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Gene Scavenging Between Bacteria is Major Evolutionary Driver

SAN FRANCISCO, Nov. 22 - Bacteria's penchant for gobbling up DNA from its environment for integration into its own genome is a major mechanism of its evolution, according to researchers.

 

This form of "lateral transfer" of genes, noted in prior research, is the driving factor that allowed disparate bacteria throughout the family tree to gain the ability to undergo photosynthesis, according to the research, published in this week's Science.

 

It was a "puzzle" why the organisms' ability to perform photosynthesis "would be distributed along the tree as they are," said Robert Blankenship, a professor of biochemistry at Arizona State University in Tempe and an author of the paper. Other authors include researchers from the University of Connecticut, Storrs, and Integrated Genomics.

 

Analyzing whole genomes from five photosynthetic groups of bacteria--green sulfur, cyanobacteria, green filamentous, heliobacteria, and proteobacteria--the scientists found gene similarity, but no one route as to how those photosynthesis genes would have been passed down in a linear way, said Blankenship. Instead, the research, which used BLAST and other computer-analysis methods, indicated that the genes had different evolutionary origins via lateral transfer.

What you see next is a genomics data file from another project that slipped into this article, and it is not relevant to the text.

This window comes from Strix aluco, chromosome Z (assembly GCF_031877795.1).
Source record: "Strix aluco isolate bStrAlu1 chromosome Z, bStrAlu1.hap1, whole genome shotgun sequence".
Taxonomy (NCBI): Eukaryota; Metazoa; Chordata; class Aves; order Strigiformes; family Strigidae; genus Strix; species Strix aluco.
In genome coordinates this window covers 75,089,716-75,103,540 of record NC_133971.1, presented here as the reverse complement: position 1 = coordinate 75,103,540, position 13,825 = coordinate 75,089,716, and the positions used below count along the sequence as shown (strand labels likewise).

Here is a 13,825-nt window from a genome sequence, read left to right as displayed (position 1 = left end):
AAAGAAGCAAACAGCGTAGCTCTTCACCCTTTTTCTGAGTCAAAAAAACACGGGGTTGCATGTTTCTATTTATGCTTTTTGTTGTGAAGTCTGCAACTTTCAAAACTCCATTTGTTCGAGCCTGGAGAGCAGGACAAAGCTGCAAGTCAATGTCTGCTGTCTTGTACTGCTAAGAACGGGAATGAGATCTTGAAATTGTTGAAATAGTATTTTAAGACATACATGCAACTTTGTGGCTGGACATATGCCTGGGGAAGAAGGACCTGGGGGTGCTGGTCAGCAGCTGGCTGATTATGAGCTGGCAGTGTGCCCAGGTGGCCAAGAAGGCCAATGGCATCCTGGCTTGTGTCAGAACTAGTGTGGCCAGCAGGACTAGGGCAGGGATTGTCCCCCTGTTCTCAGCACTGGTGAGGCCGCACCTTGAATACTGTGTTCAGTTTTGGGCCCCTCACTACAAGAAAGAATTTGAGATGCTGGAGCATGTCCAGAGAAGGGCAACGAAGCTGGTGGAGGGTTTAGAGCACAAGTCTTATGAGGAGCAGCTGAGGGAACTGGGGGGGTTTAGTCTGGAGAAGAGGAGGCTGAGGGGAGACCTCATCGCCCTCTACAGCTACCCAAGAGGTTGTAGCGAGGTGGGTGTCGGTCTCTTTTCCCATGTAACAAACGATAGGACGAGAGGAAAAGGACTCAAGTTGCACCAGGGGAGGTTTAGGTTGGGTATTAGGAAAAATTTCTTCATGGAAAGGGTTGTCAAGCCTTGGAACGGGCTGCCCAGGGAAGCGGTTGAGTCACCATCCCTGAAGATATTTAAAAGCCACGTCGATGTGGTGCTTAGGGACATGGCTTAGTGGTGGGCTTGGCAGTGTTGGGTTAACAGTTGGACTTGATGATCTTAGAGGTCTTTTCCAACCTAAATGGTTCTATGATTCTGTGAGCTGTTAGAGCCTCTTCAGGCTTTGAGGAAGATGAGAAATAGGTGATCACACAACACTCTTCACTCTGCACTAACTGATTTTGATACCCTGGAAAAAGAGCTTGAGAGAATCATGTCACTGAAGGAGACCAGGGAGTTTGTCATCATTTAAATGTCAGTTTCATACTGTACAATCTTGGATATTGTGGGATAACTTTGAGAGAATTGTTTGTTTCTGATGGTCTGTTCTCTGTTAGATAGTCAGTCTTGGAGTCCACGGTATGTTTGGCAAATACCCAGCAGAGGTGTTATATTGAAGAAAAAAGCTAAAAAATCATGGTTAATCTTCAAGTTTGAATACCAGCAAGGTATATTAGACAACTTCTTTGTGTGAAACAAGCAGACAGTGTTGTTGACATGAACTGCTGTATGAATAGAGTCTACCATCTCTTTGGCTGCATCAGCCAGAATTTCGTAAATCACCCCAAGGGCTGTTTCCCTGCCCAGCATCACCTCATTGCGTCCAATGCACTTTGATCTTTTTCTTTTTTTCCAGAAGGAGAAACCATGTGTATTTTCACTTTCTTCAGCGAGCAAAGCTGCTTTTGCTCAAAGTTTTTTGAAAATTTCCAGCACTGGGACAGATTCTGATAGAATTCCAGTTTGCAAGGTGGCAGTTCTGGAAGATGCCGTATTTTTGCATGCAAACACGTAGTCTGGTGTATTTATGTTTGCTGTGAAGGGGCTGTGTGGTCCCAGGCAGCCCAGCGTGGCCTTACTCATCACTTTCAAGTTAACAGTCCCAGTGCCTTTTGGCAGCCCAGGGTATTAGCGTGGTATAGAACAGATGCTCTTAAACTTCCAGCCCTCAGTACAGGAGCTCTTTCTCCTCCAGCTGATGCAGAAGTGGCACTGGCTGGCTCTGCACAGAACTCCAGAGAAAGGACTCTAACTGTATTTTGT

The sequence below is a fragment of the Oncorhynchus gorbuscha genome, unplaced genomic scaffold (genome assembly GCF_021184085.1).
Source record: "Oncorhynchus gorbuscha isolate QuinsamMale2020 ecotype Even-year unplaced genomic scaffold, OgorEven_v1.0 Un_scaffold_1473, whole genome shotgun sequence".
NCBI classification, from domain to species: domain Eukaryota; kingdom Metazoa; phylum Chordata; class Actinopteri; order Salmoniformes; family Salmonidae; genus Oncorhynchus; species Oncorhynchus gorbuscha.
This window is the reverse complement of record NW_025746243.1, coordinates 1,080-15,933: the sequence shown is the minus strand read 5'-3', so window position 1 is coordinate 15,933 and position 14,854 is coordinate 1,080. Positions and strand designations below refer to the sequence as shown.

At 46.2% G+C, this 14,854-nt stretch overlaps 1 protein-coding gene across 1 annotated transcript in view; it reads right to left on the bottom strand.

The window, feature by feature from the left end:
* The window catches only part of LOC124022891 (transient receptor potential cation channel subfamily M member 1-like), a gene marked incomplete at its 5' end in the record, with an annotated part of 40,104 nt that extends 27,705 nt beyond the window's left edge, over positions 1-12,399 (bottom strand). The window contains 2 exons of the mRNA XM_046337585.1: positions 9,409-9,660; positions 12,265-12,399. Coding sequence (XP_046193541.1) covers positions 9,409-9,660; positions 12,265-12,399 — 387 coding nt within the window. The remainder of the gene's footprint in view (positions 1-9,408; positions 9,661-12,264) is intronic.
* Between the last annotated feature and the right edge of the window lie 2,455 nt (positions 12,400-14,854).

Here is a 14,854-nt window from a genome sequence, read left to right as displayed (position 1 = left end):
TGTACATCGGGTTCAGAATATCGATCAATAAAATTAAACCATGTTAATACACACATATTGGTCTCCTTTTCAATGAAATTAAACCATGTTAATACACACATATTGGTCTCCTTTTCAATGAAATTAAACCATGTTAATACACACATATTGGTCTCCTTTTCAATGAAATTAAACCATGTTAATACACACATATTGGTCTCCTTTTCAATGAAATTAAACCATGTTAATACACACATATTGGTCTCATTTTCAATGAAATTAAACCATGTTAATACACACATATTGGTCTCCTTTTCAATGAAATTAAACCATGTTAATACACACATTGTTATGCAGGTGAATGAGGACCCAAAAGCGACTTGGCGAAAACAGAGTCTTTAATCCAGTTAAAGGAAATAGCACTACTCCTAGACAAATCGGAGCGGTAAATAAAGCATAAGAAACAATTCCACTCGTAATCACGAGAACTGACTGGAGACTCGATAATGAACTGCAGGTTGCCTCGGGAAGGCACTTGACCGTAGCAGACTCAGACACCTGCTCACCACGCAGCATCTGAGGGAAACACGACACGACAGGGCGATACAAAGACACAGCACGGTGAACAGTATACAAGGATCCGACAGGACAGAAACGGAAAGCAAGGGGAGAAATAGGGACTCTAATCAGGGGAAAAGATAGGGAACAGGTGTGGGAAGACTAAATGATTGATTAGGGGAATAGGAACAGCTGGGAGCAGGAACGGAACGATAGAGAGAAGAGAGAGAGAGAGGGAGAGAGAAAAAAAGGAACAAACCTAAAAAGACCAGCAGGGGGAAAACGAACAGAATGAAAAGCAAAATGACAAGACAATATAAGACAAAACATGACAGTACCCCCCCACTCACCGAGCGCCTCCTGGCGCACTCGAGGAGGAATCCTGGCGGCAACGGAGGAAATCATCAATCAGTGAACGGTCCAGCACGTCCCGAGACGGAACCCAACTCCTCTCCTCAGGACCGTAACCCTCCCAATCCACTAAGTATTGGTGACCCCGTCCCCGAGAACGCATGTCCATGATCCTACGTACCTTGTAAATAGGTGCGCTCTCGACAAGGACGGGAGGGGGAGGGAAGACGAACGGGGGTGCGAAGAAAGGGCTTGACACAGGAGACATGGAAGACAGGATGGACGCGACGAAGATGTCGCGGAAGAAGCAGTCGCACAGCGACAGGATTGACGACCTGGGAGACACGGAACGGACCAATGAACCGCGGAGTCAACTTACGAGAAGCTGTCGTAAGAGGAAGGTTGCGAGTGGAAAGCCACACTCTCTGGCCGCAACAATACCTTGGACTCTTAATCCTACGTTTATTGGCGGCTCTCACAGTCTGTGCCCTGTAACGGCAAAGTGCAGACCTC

To be sure, this method, in which a dead organism's DNA is spread into the world after another organism absorbs it into its own genome--is not a high-probability event. But it does become evolutionary significant if one considers that large numbers of bacteria live and die millions of times a minute, increasing the likelihood of lateral transfer occurring, said Blankenship.

 

"With bacteria, at least, this is a major force which defined evolution trajectory of these organisms," he explained.

 

It does not appear to occur with any significance in eukaryotic organisms, he stressed.

 

In the study, the scientists found 188 orthologous genes within the five bacterial groups studied. Blankenship also said that identifying the genes was a first step to better understand metabolic pathways like photosynthesis and help scientists engineer organisms to make a suite of enzymes with medical applications.

 

"Our work tells us some things about how that process might have worked" in nature, said Blankenship.

 

While the genomes studied are now on GenBank, the initial sequence for the heliobacteria came from Integrated Genomics, Blankenship said.

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